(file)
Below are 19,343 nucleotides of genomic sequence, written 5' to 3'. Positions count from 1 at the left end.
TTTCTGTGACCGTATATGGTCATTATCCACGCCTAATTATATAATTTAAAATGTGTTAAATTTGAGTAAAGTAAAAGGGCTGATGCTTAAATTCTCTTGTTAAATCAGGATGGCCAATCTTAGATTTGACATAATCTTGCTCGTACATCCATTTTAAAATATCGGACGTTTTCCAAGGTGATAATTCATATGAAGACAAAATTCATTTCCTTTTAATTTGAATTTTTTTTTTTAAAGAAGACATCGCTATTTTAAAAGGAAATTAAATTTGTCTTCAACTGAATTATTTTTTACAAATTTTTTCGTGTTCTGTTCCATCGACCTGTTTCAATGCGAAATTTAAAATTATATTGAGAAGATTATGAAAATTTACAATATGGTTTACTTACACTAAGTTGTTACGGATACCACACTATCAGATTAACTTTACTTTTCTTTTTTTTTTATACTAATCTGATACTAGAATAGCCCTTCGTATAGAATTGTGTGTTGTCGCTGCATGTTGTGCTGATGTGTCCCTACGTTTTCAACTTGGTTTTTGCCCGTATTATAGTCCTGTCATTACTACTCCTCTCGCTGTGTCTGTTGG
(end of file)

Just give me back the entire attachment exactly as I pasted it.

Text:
Below are 19,343 nucleotides of genomic sequence, written 5' to 3'. Positions count from 1 at the left end.
TTTCTGTGACCGTATATGGTCATTATCCACGCCTAATTATATAATTTAAAATGTGTTAAATTTGAGTAAAGTAAAAGGGCTGATGCTTAAATTCTCTTGTTAAATCAGGATGGCCAATCTTAGATTTGACATAATCTTGCTCGTACATCCATTTTAAAATATCGGACGTTTTCCAAGGTGATAATTCATATGAAGACAAAATTCATTTCCTTTTAATTTGAATTTTTTTTTTTAAAGAAGACATCGCTATTTTAAAAGGAAATTAAATTTGTCTTCAACTGAATTATTTTTTACAAATTTTTTCGTGTTCTGTTCCATCGACCTGTTTCAATGCGAAATTTAAAATTATATTGAGAAGATTATGAAAATTTACAATATGGTTTACTTACACTAAGTTGTTACGGATACCACACTATCAGATTAACTTTACTTTTCTTTTTTTTTTATACTAATCTGATACTAGAATAGCCCTTCGTATAGAATTGTGTGTTGTCGCTGCATGTTGTGCTGATGTGTCCCTACGTTTTCAACTTGGTTTTTGCCCGTATTATAGTCCTGTCATTACTACTCCTCTCGCTGTGTCTGTTGG